Comorbidity and health-related quality of life in patients with severe chronic obstructive pulmonary disease attending Swedish secondary care units
Received 20 September 2014
Accepted for publication 22 October 2014
Published 22 January 2015 Volume 2015:10(1) Pages 173—183
Checked for plagiarism Yes
Review by Single anonymous peer review
Peer reviewer comments 4
Editor who approved publication: Dr Richard Russell
Josefin Sundh,1 Gunnar Johansson,2 Kjell Larsson,3 Anders Lindén,3 Claes-Göran Löfdahl,4 Christer Janson,5 Thomas Sandström6
1Department of Respiratory Medicine, Örebro University, Örebro, Sweden; 2Department of Public Health and Caring Science, Family Medicine and Preventive Medicine, Uppsala University, Uppsala, Sweden; 3Unit for Lung and Airway Research, Institute of Environmental Medicine, Karolinska Institutet, Stockholm, Sweden; 4Department of Respiratory Medicine and Allergology, Lund University, Lund, Sweden; 5Department of Medical Sciences: Respiratory Medicine and Allergology, Uppsala University, Uppsala, Sweden; 6Department of Public Health and Clinical Medicine, Division of Medicine/Respiratory Medicine, Umeå University, Umeå, Sweden
Introduction: Our understanding of how comorbid diseases influence health-related quality of life (HRQL) in patients with chronic obstructive pulmonary disease (COPD) is limited and in need of improvement. The aim of this study was to examine the associations between comorbidities and HRQL as measured by the instruments EuroQol-5 dimension (EQ-5D) and the COPD Assessment Test (CAT).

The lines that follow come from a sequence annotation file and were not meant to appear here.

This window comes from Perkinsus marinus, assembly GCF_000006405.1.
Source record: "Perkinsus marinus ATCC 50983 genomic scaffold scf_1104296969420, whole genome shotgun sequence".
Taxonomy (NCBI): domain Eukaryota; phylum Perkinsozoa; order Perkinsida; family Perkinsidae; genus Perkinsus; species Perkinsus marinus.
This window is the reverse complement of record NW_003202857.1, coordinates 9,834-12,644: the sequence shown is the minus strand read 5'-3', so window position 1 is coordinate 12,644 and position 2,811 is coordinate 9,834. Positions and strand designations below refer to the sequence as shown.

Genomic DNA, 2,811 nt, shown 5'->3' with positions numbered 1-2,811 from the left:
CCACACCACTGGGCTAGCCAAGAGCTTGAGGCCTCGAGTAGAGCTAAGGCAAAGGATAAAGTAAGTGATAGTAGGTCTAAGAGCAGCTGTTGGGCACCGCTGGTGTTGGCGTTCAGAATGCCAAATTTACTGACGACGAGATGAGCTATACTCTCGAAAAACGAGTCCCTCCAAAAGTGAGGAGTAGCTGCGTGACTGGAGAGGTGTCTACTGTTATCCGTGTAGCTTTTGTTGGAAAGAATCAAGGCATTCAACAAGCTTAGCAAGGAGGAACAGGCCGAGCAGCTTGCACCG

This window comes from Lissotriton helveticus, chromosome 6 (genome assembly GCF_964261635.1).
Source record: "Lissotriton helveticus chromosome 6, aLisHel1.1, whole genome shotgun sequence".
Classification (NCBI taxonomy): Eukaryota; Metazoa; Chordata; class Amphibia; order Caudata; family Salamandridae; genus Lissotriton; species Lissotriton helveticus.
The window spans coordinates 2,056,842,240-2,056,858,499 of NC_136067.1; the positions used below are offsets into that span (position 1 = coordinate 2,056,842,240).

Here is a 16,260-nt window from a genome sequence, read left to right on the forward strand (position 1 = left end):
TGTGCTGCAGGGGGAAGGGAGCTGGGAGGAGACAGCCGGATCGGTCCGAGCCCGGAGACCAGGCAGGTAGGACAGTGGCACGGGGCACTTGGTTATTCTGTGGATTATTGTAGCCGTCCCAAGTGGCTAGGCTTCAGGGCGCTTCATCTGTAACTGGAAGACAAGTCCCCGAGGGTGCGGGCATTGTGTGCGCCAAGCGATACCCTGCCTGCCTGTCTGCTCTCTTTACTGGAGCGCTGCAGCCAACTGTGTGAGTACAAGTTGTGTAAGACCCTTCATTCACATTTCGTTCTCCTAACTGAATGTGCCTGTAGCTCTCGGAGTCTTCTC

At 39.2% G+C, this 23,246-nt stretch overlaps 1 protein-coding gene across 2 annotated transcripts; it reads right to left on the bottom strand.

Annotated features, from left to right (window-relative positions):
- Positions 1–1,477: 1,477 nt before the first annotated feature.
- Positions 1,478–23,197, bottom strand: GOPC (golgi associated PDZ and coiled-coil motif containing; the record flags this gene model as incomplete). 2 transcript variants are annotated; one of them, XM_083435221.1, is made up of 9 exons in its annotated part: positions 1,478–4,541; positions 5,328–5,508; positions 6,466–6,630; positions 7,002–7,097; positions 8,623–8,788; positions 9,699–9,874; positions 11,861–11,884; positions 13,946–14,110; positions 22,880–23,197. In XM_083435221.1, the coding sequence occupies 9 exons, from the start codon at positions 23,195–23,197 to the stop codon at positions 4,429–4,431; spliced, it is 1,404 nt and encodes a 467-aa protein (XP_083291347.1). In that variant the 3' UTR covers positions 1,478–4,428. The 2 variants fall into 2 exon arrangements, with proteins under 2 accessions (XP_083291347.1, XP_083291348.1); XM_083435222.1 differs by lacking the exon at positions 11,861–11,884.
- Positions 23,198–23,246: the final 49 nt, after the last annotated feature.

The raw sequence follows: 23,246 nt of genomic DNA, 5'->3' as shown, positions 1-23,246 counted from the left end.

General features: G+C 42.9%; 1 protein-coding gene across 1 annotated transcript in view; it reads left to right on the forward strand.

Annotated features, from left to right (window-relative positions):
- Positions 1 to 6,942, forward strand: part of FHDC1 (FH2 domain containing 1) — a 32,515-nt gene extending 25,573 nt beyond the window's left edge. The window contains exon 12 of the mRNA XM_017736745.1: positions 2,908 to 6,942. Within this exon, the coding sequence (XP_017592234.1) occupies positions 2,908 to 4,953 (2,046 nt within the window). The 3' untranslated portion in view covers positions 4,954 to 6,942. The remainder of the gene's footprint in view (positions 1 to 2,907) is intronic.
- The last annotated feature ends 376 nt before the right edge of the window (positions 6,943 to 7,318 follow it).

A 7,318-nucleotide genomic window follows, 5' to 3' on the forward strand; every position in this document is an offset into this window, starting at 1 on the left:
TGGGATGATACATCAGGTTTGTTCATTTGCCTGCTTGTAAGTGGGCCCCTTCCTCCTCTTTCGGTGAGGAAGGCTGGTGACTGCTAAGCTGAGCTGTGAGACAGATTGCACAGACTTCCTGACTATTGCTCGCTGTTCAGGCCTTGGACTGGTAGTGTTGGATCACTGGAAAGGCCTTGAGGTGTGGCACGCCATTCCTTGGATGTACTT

Methods: Information on patient characteristics, chronic bronchitis, cardiovascular disease, diabetes, renal impairment, musculoskeletal symptoms, osteoporosis, depression, and EQ-5D and CAT questionnaire results was collected from 373 patients with Forced Expiratory Volume in one second (FEV1) <50% of predicted value from 27 secondary care respiratory units in Sweden. Correlation analyses and multiple linear regression models were performed using EQ-5D index, EQ-5D visual analog scale (VAS), and CAT scores as response variables.
Results: Having more comorbid conditions was associated with a worse HRQL as assessed by all instruments. Chronic bronchitis was significantly associated with a worse HRQL as assessed by EQ-5D index (adjusted regression coefficient [95% confidence interval] –0.07 [–0.13 to –0.02]), EQ-5D VAS (–5.17 [–9.42 to –0.92]), and CAT (3.78 [2.35 to 5.20]). Musculoskeletal symptoms were significantly associated with worse EQ-5D index (–0.08 [–0.14 to –0.02]), osteoporosis with worse EQ-5D VAS (–4.65 [–9.27 to –0.03]), and depression with worse EQ-5D index (–0.10 [–0.17 to –0.04]). In stratification analyses, the associations of musculoskeletal symptoms, osteoporosis, and depression with HRQL were limited to female patients.
Conclusion: The instruments EQ-5D and CAT complement each other and emerge as useful for assessing HRQL in patients with COPD. Chronic bronchitis, musculoskeletal symptoms, osteoporosis, and depression were associated with worse HRQL. We conclude that comorbid conditions, in particular chronic bronchitis, depression, osteoporosis, and musculoskeletal symptoms, should be taken into account in the clinical management of patients with severe COPD.
Keywords: chronic bronchitis, EQ-5D, CAT, osteoporosis, depression, musculoskeletal symptoms
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